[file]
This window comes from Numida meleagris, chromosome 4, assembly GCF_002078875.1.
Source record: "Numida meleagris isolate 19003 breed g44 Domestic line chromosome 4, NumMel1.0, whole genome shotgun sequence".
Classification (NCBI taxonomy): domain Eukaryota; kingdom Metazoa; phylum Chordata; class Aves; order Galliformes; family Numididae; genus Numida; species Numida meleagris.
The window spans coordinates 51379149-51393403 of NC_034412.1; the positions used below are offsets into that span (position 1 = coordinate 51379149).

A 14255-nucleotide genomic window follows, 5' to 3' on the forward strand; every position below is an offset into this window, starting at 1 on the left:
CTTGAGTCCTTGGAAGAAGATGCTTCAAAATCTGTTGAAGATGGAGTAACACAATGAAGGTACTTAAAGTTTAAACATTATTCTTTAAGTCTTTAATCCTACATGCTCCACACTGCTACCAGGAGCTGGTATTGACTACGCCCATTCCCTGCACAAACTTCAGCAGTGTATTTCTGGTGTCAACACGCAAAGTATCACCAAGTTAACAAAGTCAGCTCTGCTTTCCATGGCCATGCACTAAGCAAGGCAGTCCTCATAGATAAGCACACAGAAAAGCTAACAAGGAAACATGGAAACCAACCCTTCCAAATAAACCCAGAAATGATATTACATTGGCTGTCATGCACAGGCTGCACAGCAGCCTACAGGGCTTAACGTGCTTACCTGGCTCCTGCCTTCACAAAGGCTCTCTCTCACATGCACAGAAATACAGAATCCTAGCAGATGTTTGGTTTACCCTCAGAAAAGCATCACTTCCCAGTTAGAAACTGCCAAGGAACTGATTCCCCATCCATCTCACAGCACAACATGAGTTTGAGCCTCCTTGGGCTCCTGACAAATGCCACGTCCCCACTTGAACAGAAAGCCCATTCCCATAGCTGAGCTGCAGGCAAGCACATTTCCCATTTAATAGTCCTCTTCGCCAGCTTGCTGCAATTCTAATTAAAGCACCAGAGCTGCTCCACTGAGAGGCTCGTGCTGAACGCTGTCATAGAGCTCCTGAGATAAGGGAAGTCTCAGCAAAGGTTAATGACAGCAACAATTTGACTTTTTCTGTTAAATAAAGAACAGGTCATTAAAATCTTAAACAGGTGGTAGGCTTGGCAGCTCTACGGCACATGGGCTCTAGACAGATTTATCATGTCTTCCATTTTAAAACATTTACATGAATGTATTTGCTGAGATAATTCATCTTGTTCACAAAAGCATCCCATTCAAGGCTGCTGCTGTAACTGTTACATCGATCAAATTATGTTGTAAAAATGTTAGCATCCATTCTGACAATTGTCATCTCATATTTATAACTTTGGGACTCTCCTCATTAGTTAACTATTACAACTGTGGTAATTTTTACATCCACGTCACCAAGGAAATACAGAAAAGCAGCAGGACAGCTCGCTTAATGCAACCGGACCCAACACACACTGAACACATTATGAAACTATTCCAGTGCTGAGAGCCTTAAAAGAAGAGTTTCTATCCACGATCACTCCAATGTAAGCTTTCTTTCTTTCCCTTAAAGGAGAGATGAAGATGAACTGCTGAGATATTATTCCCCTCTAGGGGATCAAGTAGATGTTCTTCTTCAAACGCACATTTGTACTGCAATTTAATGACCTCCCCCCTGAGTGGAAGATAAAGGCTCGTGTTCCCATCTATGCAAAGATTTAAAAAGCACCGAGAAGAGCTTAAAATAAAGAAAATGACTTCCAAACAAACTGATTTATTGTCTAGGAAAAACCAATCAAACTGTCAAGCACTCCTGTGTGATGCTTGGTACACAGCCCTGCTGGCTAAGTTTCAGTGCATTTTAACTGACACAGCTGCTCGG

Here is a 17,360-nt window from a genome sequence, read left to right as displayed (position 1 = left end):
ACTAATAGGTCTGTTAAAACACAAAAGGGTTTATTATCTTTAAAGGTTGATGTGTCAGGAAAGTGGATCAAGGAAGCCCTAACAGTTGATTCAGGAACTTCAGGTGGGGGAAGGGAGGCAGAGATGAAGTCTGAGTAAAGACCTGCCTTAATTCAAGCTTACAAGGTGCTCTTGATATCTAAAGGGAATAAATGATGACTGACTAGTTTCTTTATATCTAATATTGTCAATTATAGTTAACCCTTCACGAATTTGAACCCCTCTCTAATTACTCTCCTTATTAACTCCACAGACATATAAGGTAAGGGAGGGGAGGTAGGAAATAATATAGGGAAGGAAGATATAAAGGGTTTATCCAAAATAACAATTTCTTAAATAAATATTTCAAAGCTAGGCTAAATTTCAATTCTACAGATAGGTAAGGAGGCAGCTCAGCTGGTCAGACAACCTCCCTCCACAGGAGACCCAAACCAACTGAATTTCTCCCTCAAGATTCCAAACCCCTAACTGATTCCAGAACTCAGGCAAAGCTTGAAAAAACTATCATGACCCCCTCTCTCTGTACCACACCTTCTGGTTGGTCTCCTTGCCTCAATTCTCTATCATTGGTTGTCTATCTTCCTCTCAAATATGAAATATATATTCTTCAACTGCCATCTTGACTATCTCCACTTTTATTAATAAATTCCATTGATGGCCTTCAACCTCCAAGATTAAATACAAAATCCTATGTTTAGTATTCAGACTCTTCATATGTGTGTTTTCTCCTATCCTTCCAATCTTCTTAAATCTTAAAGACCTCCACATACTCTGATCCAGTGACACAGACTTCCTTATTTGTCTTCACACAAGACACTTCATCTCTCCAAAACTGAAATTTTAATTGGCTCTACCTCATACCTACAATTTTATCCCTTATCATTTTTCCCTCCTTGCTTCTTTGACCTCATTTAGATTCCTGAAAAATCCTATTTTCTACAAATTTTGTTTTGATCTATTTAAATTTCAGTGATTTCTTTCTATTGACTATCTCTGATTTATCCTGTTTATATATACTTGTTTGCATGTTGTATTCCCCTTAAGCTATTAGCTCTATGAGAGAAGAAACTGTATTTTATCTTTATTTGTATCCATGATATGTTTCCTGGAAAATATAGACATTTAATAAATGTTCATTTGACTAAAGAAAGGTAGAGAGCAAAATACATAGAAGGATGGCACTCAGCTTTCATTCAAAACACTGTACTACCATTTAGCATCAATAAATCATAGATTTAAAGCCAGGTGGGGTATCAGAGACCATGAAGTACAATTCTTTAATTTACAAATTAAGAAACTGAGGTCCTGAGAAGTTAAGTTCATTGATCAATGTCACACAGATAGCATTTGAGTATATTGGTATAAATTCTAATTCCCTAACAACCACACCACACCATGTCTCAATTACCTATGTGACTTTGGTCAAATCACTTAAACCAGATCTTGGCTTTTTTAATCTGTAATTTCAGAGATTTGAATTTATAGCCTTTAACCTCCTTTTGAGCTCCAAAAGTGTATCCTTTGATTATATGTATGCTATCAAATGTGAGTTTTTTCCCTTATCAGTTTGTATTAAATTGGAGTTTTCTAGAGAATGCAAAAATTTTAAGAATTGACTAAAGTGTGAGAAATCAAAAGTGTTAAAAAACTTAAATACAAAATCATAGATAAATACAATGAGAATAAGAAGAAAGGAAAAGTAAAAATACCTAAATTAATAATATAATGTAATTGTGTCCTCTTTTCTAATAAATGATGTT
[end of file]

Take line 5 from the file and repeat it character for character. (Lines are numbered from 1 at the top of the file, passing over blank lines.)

A 14255-nucleotide genomic window follows, 5' to 3' on the forward strand; every position below is an offset into this window, starting at 1 on the left: